4 February 2012, 16.00 hrs
followed by the film:
The African Twin Towers (2009)
‘t Hoogt, 19.30 hrs
BAK, basis voor actuele kunst
Lange Nieuwstraat 4, Utrecht
BAK, basis voor actuele kunst proudly presents the exhibition Christoph Schlingensief: Fear at the Core of Things with works by theater director, filmmaker, author, and artist Christoph Schlingensief (1960–2010). Curated by Kathrin Rhomberg, the exhibition includes Schlingensief’s complex multimedia installation Animatograph—Iceland-Edition. (House of Parliament/House of Obsession) Destroy Thingvellir, 2005; a reconstruction through research documents of his infamous project Ausländer raus—Bitte liebt Österreich [Foreigners out—Please love Austria], 2000; and the film Das deutsche Kettensägenmassaker [The German Chainsaw Massacre], 1990. Together, the works attest to the artist’s endeavor to create a “Lebenskunstwerk”—a work of life-art, or an artwork that intervenes directly in life. Ever confronting the uncomfortable, these works reveal the mastery with which Schlingensief collapsed systems of art and politics through highly experimental means to arrive at an overwhelming sense of immediacy. Rather than placating viewers or forcing them to assume roles of consumers or spectators, he made a direct call to the public to take responsibility for the world as it is, and with this knowledge to think—and to act—otherwise.
In a disarming manner, Schlingensief’s practice holds a mirror to western society. By scratching off the cheap veneer that camouflages the ruthless capitalist democracy at reality’s core, he stripped the so-called West down to its fears, obsessions, and banal cruelties manifest in power and possession. The artist seriously challenged the world of Contemporary Art as it became known to us as a field of hegemonic practice developed in parallel to global neoliberalism over the last 20 years. Having resisted the field’s normalizing tendencies, working against its “business-as-usual” mode, and tirelessly advocating for the undoing of the dominant consensus in both art and politics, Schlingensief’s legacy can be seen as a provocative proposition—an urgent appeal even—to speculate about the possibility of another future.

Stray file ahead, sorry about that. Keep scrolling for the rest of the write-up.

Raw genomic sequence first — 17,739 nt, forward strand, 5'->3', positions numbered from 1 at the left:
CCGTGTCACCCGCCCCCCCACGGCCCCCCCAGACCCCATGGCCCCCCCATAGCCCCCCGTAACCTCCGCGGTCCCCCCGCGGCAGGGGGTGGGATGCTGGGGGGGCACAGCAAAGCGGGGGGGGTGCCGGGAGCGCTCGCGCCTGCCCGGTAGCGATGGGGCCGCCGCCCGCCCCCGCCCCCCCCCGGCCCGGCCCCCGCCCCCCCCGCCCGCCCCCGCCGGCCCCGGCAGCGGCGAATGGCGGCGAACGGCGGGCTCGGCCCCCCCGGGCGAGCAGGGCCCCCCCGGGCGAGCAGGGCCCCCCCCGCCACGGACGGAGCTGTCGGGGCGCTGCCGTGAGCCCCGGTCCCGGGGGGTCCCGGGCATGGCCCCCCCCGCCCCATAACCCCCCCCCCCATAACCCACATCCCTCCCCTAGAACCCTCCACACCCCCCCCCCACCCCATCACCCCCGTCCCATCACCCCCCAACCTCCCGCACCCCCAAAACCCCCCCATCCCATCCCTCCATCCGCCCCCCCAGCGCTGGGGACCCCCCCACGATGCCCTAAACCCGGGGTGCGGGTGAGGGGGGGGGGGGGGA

As part of the Public Program for the exhibition, Matthias Lilienthal (director of Hebbel am Ufer, Berlin) presents the lecture Ausländer raus—Bitte liebt Österreich, or Christoph Schlingensief’s Big Brother container on 8 March 2012, 20.00 hrs at Het Utrechts Archief (Hamburgerstraat 28, Utrecht). In addition, the Film Program provides comprehensive insight into Schlingensief’s filmic oeuvre and reveals his radical liberation of the cinematographic image. The film schedule is as follows: 4 February, 19.30 hrs, The African Twin Towers (2009); 22 February, 19.30 hrs, 100 Jahre Adolf Hitler–Die letzte Stunde im Führerbunker [100 Years Adolf Hitler–The Last Hour in the Führerbunker] (part 1 of the “Germany Trilogy”) (1989) and My Wife in Five (1985); 29 February, 19.30 hrs, Terror 2000–Intensivstation Deutschland [Terror 2000–Germany out of Control] (part 3 of the “Germany Trilogy”) (1992); 14 March, 19.30 hrs, Freakstars 3000 (2003); and 28 March, 19.30 hrs, Für Elise (1982) and Egomania (1986). The Film Program takes place at Film Theatre ‘t Hoogt (Hoogt 4, Utrecht) and is realized in collaboration with Theatre ‘t Hoogt and Filmgalerie 451, Berlin. The program is subject to change; for more information please visit: www.hoogt.nl.
The research exhibition Christoph Schlingensief: Fear at the Core of Things and the accompanying Public Program are organized within the framework of the project FORMER WEST, an international research, education, publishing, and exhibition undertaking (2008–2014). For more information please visit: www.formerwest.org.
The project has been made possible by the generous support of Goethe Institut, Botschaft der Bundesrepublik Deutschland, Den Haag and Thyssen-Bornemisza Art Contemporary, Vienna.
BAK opening hours
Wednesday–Saturday 12.00–17.00 hrs
Sunday 13.00–17.00 hrs
Photo credits: Christoph Schlingensief, “Ausländer raus—Bitte liebt Österreich”, 2000. Photo collage: Paul Poet